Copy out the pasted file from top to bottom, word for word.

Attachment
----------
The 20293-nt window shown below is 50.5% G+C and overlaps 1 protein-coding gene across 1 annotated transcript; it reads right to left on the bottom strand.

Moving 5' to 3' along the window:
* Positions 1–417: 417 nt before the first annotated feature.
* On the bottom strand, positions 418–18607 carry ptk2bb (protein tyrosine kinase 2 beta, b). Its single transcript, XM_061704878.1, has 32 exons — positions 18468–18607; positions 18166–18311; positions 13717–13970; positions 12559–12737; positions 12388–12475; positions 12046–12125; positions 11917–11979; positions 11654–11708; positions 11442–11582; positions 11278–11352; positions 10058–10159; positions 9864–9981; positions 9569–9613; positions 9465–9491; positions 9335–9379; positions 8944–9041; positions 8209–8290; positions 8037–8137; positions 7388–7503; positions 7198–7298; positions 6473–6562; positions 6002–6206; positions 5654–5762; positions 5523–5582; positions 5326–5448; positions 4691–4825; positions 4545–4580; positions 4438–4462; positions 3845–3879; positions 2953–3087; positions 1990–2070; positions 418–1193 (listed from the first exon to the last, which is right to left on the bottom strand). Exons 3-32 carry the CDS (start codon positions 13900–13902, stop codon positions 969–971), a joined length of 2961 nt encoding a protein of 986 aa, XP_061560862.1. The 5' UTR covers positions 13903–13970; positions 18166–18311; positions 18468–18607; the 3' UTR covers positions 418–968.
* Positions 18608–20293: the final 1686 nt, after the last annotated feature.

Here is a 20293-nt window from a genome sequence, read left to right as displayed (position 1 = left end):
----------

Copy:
The 20293-nt window shown below is 50.5% G+C and overlaps 1 protein-coding gene across 1 annotated transcript; it reads right to left on the bottom strand.

Moving 5' to 3' along the window:
* Positions 1–417: 417 nt before the first annotated feature.
* On the bottom strand, positions 418–18607 carry ptk2bb (protein tyrosine kinase 2 beta, b). Its single transcript, XM_061704878.1, has 32 exons — positions 18468–18607; positions 18166–18311; positions 13717–13970; positions 12559–12737; positions 12388–12475; positions 12046–12125; positions 11917–11979; positions 11654–11708; positions 11442–11582; positions 11278–11352; positions 10058–10159; positions 9864–9981; positions 9569–9613; positions 9465–9491; positions 9335–9379; positions 8944–9041; positions 8209–8290; positions 8037–8137; positions 7388–7503; positions 7198–7298; positions 6473–6562; positions 6002–6206; positions 5654–5762; positions 5523–5582; positions 5326–5448; positions 4691–4825; positions 4545–4580; positions 4438–4462; positions 3845–3879; positions 2953–3087; positions 1990–2070; positions 418–1193 (listed from the first exon to the last, which is right to left on the bottom strand). Exons 3-32 carry the CDS (start codon positions 13900–13902, stop codon positions 969–971), a joined length of 2961 nt encoding a protein of 986 aa, XP_061560862.1. The 5' UTR covers positions 13903–13970; positions 18166–18311; positions 18468–18607; the 3' UTR covers positions 418–968.
* Positions 18608–20293: the final 1686 nt, after the last annotated feature.

Here is a 20293-nt window from a genome sequence, read left to right as displayed (position 1 = left end):